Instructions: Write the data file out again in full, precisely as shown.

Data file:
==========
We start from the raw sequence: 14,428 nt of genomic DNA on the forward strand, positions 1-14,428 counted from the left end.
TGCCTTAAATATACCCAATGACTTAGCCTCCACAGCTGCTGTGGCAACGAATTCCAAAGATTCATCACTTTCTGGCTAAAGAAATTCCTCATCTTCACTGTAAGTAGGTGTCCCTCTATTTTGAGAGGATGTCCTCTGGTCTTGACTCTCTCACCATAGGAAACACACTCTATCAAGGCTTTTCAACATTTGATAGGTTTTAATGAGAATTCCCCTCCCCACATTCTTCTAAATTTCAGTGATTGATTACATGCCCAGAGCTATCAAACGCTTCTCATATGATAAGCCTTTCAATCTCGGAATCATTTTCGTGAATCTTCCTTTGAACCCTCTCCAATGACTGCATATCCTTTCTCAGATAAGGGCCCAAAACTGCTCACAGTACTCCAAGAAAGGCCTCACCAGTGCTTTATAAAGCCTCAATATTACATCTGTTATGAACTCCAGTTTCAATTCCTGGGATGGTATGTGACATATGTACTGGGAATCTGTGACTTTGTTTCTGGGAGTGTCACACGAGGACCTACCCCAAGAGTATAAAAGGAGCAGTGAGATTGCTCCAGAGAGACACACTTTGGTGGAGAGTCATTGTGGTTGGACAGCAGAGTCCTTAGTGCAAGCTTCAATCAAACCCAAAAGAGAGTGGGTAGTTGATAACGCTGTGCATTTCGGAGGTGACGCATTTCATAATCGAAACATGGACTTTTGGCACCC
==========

We start from the raw sequence: 14,428 nt of genomic DNA on the forward strand, positions 1-14,428 counted from the left end.
TGCCTTAAATATACCCAATGACTTAGCCTCCACAGCTGCTGTGGCAACGAATTCCAAAGATTCATCACTTTCTGGCTAAAGAAATTCCTCATCTTCACTGTAAGTAGGTGTCCCTCTATTTTGAGAGGATGTCCTCTGGTCTTGACTCTCTCACCATAGGAAACACACTCTATCAAGGCTTTTCAACATTTGATAGGTTTTAATGAGAATTCCCCTCCCCACATTCTTCTAAATTTCAGTGATTGATTACATGCCCAGAGCTATCAAACGCTTCTCATATGATAAGCCTTTCAATCTCGGAATCATTTTCGTGAATCTTCCTTTGAACCCTCTCCAATGACTGCATATCCTTTCTCAGATAAGGGCCCAAAACTGCTCACAGTACTCCAAGAAAGGCCTCACCAGTGCTTTATAAAGCCTCAATATTACATCTGTTATGAACTCCAGTTTCAATTCCTGGGATGGTATGTGACATATGTACTGGGAATCTGTGACTTTGTTTCTGGGAGTGTCACACGAGGACCTACCCCAAGAGTATAAAAGGAGCAGTGAGATTGCTCCAGAGAGACACACTTTGGTGGAGAGTCATTGTGGTTGGACAGCAGAGTCCTTAGTGCAAGCTTCAATCAAACCCAAAAGAGAGTGGGTAGTTGATAACGCTGTGCATTTCGGAGGTGACGCATTTCATAATCGAAACATGGACTTTTGGCACCC